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Computer tools to assist the diagnosis of dyspraxia

Boyle, Timothy (2007) Computer tools to assist the diagnosis of dyspraxia. Doctor of Philosophy (PhD) thesis, University of Kent. (doi:10.22024/UniKent/01.02.94227) (KAR id:94227)

Language: English

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Dyspraxia is a condition which relates to an impairment in the development of motor coordination, and which has been estimated to affect around 6% of children. It is a highly debilitating condition, seriously undermining both academic and social development. It is, however, a condition which can be difficult to diagnose, and one which can be reflected in different aspects of behaviour.

This thesis discusses an approach to the assessment of Dyspraxia in which computer tools can be used to support the detailed monitoring and analysis of a child’s behaviour during standardised testing procedures. Current methods of diagnosis require specially trained clinical staff and can be very time consuming. We have taken one of the standard assessment tests, the Beery Developmental Test of Visual-Motor Integration (the VMI Test), and investigated improvements which can be achieved using computer software. The proposed improvements relate both to supporting more objective and automated support for test analysis, but also to the provision of options to extract characteristics of behaviour which are traditionally difficult to extract using conventional procedures. We have developed software to provide support to a clinician scoring the VMI. We have produced a generalised assessment system for any figure copying task. This has been adapted to score the VMI test. Novel approaches to diagnosing Dyspraxia have also been discussed. On-line data capture provides an assortment of measures which are unavailable to a scoring system based solely on a static image.

Overall, the work reported describes and evaluates a package of tools which can be used to support diagnostic procedures in routine clinical practice.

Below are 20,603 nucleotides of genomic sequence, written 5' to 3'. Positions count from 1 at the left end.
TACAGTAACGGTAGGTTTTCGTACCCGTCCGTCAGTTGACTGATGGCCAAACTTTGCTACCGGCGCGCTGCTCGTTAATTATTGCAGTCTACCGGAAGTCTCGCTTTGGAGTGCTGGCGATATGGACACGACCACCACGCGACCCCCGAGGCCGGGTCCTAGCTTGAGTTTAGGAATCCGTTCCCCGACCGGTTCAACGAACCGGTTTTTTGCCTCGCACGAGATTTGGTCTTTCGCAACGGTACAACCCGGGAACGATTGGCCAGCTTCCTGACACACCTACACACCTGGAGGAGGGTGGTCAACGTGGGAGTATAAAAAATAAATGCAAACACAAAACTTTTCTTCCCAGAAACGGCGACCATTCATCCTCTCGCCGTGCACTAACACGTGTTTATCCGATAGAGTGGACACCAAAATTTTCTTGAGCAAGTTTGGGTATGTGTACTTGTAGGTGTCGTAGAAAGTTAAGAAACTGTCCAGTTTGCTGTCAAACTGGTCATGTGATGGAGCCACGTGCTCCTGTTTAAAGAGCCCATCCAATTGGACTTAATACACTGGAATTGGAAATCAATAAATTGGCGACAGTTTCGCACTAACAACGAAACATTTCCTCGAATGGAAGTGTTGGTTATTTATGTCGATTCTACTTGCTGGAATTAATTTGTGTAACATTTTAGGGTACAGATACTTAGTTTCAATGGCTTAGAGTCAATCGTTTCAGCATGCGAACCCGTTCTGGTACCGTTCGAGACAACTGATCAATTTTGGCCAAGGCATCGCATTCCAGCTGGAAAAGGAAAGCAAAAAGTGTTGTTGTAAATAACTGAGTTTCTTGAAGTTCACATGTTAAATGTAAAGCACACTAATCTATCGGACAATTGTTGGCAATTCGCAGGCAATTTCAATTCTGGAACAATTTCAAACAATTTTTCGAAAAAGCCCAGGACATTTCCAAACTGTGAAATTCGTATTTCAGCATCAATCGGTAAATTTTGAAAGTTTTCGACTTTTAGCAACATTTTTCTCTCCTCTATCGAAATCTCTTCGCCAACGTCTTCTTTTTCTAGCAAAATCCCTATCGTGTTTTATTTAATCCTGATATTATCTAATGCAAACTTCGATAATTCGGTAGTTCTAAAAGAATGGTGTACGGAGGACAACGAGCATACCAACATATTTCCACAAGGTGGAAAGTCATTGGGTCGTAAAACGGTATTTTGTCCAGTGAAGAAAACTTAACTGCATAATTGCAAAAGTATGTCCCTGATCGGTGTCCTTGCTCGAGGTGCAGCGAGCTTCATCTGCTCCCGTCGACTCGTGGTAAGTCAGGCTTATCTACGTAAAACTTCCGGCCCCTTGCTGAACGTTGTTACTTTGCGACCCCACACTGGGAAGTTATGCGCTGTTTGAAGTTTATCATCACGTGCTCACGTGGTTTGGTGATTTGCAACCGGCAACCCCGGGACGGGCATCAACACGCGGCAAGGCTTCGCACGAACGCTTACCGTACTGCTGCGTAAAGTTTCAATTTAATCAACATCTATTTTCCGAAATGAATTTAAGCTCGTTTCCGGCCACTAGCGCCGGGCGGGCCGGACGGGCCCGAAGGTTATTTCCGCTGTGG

Item Type: Thesis (Doctor of Philosophy (PhD))
DOI/Identification number: 10.22024/UniKent/01.02.94227
Additional information: This thesis has been digitised by EThOS, the British Library digitisation service, for purposes of preservation and dissemination. It was uploaded to KAR on 25 April 2022 in order to hold its content and record within University of Kent systems. It is available Open Access using a Creative Commons Attribution, Non-commercial, No Derivatives ( licence so that the thesis and its author, can benefit from opportunities for increased readership and citation. This was done in line with University of Kent policies ( If you feel that your rights are compromised by open access to this thesis, or if you would like more information about its availability, please contact us at and we will seriously consider your claim under the terms of our Take-Down Policy (
Subjects: T Technology > TK Electrical engineering. Electronics. Nuclear engineering
Divisions: Divisions > Division of Computing, Engineering and Mathematical Sciences > School of Computing
Divisions > Division of Computing, Engineering and Mathematical Sciences > School of Engineering and Digital Arts
SWORD Depositor: SWORD Copy
Depositing User: SWORD Copy
Date Deposited: 09 Jun 2023 11:51 UTC
Last Modified: 09 Jun 2023 11:51 UTC
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